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Neuron. 2013 Oct 16;80(2):470-83. doi: 10.1016/j.neuron.2013.09.010. Epub 2013 Oct 10.

Lipid-anchored SNAREs lacking transmembrane regions fully support membrane fusion during neurotransmitter release.

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Department of Molecular and Cellular Physiology and Howard Hughes Medical Institute, Stanford University School of Medicine, 265 Campus Drive, Stanford, CA 94305, USA.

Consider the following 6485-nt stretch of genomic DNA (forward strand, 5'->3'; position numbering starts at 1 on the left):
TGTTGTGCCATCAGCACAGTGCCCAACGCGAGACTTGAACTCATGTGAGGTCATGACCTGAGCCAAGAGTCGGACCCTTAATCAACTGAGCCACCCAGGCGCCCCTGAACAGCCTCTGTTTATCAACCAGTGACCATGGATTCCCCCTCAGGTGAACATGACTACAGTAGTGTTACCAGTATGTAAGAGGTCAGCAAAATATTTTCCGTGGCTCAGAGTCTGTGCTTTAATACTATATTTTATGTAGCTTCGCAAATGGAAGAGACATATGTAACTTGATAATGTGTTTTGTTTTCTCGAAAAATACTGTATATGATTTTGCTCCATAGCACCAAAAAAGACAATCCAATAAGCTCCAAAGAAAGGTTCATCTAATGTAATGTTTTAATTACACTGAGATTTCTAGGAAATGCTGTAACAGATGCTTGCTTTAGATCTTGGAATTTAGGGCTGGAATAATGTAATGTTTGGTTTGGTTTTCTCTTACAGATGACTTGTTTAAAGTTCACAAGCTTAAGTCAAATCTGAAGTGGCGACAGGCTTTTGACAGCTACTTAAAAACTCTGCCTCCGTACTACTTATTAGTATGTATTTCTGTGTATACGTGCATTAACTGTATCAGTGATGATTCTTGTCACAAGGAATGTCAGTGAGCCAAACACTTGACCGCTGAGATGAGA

Synaptic vesicle fusion during neurotransmitter release is mediated by assembly of SNARE- and SM-protein complexes composed of syntaxin-1, SNAP-25, synaptobrevin-2/VAMP2, and Munc18-1. Current models suggest that SNARE-complex assembly catalyzes membrane fusion by pulling the transmembrane regions (TMRs) of SNARE proteins together, thus allowing their TMRs to form a fusion pore. These models are consistent with the requirement for TMRs in viral fusion proteins. However, the role of the SNARE TMRs in synaptic vesicle fusion has not yet been tested physiologically. Here, we examined whether synaptic SNAREs require TMRs for catalysis of synaptic vesicle fusion, which was monitored electrophysiologically at millisecond time resolution. Surprisingly, we find that both lipid-anchored syntaxin-1 and lipid-anchored synaptobrevin-2 lacking TMRs efficiently promoted spontaneous and Ca(2+)-triggered membrane fusion. Our data suggest that SNARE proteins function during fusion primarily as force generators, consistent with the notion that forcing lipid membranes close together suffices to induce membrane fusion.

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